Today he will still repeat, but not during conversations. He is selective and will focus on a certain sound or phrase he hears and repeat it, almost without thinking. His choice, however, seems to almost always be his sister. Is this intentional? I don’t know. But, imagine the child who plays that cruel game of repeating-everything-she-says. “Stop copying me.” “Stop copying me.” “I’m going to tell Mommy.” “I’m going to tell Mommy.” But in this case, Gabriel is not trying to play a game.

silenceAs you can imagine, homeschool has been quite challenging for both of them because he is mimicking every word and sound his sister makes. But I could tell this is just as frustrating for him. One day, he came up to me and said, “Mommy, could you just put tape on my mouth and I will stop copying my sister?”

How many times have I approached God the Father with a similar request? “God, please put a guard over my mouth. Let my words be a blessing, not a curse, to others.” We have been warned that the tongue is more difficult to tame than the fiercest animal. Oh, how true that is!

There have been so many careless words that have spewed from my mouth, mostly directed towards those dearest to me … my husband and children. No amount of remorse can give me back that time and allow me to take back those hurtful words. And many of us know how much deeper the cuts of unkind words are because we have both inflicted and received them.

“When words are many, transgression is not lacking, but whoever restrains his lips is prudent.” (Proverbs 10:19)

“Could you just put tape on my mouth?” Oh, I wish it was that easy both for me and my son. With our mouths, God has given us an amazing privilege of blessing, encouraging, and edifying others. Tight lips would forfeit that privilege. So, our wise Father gives us some very practical instruction concerning godly speech. Less is more. With fewer words, we can be more intentional with them … only speaking when there is real purpose and only saying what is truly needed.

Let us exercise great care in choosing our words. May our words leave behind, not an intolerable stench, but a lasting, fragrant aroma of blessing.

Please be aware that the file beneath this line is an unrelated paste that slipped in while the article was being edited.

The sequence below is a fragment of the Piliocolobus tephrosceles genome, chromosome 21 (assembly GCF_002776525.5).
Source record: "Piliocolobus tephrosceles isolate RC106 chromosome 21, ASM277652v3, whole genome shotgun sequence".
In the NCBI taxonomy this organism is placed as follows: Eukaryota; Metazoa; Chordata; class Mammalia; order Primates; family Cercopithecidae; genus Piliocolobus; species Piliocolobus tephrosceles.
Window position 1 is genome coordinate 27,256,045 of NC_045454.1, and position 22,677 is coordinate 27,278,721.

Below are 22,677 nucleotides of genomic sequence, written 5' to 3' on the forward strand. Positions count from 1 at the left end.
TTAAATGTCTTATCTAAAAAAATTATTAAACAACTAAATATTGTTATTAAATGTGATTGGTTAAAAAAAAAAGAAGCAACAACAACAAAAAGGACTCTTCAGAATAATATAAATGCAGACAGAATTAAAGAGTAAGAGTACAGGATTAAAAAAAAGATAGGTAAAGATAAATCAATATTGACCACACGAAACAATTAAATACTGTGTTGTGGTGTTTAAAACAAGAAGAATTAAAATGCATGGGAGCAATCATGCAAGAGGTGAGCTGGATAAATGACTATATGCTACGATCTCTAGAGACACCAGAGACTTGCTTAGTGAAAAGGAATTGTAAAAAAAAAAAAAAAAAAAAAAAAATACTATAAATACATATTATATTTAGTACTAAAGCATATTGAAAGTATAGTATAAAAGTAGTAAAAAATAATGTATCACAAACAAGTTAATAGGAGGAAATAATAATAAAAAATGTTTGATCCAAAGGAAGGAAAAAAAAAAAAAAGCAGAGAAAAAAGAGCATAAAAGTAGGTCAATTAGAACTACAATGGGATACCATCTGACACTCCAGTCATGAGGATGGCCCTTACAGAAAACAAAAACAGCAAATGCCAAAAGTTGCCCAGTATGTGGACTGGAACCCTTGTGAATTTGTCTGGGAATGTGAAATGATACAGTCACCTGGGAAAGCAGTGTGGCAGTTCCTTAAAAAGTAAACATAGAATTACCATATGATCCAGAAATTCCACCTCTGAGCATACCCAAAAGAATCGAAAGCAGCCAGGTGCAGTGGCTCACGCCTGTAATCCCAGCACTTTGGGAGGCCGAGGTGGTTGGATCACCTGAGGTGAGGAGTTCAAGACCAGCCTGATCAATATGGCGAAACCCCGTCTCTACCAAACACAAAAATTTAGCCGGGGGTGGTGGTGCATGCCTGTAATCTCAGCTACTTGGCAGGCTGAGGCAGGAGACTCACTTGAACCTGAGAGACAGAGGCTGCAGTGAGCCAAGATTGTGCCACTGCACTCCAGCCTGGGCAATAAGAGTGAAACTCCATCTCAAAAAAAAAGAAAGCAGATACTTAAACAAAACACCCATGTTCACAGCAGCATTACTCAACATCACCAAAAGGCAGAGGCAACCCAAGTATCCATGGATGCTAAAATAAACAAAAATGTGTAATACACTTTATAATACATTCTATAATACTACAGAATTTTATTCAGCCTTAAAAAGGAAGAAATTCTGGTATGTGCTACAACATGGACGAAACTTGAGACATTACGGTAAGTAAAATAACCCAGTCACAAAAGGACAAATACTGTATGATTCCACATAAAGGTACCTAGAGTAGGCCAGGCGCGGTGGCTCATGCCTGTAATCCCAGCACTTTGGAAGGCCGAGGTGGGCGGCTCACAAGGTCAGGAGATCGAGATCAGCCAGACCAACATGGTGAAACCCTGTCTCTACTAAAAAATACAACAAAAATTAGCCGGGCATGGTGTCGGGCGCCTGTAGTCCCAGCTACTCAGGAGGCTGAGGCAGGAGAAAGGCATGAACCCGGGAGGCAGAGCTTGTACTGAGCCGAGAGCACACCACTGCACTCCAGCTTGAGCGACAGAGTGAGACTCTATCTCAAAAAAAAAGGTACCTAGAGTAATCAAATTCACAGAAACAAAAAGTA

(Photo credit: RebeccaBarray)

Coping with the Challenges, Trusting God

The Fight to Worship

SooMee and AndyWe sat down during worship service, and Gabriel was fidgety as usual. With a song sheet in hand, his dad tried to get him to focus on something by inviting him to follow along the lyrics during the congregational singing. This worked last week. This Sunday was a different story. He didn’t want to sing, but he sat there quietly enough that we let him be. When the sermon began, he decided he wanted to sing after all. This didn’t surprise us. Often, Gabriel will do this. He will want to go back to something he had originally turned down long after the activity had already passed. Do-over’s aren’t always possible, as in this situation, and it can sometimes be extremely difficult to help Gabriel move on.

So, for the first 15 minutes of the sermon, my husband tried to explain to Gabriel that he needed to proceed to the next thing. I bowed my head in prayer, painfully aware that my son’s anxiety was beginning to rise to a level that could very well explode. I tried not think of the people sitting around us, who I’m sure could tell of the conflict that was taking place. My mind was spinning, and try as I may, I could not understand a word my pastor was saying. Why did this have to happen now? I thought. Spiritual battles don’t necessarily happen in the dark, secret corners of your house. For me, it was happening right in the middle of a worship service.

Then, all of a sudden, as if The Lord flicked a switch in my son’s mind, he stopped completely, opened his notebook and started doodling as if the quiet argument never happened. Eventually, The Lord calmed my heart and began draw me into His Word.

Before the service ended, we sang one last song.

And right now
In the good times and bad
You are on Your throne
You are God alone

Drowning in an ocean of despair, God displayed a bright ray of hope to me. He is there sitting on His throne. He is still in control. I cannot begin to go the depths of all of God’s purposes for allowing that small battle to occur. Could He not keep Gabriel’s mind from going back and forth? Why did He not give us complete, undistracted time from the beginning? We were, after all, there to worship. I can’t tell you all the reasons why God presented us with this obstacle. But, I will tell you this … in the end, He brought me to worship. And, when I closed my eyes to sing that last song, my heart wrapped around every word.

“You are on Your throne.”

 

(Photo credit: quinn.anya)

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Community, Coping with the Challenges

Not Just Another Sunday School Class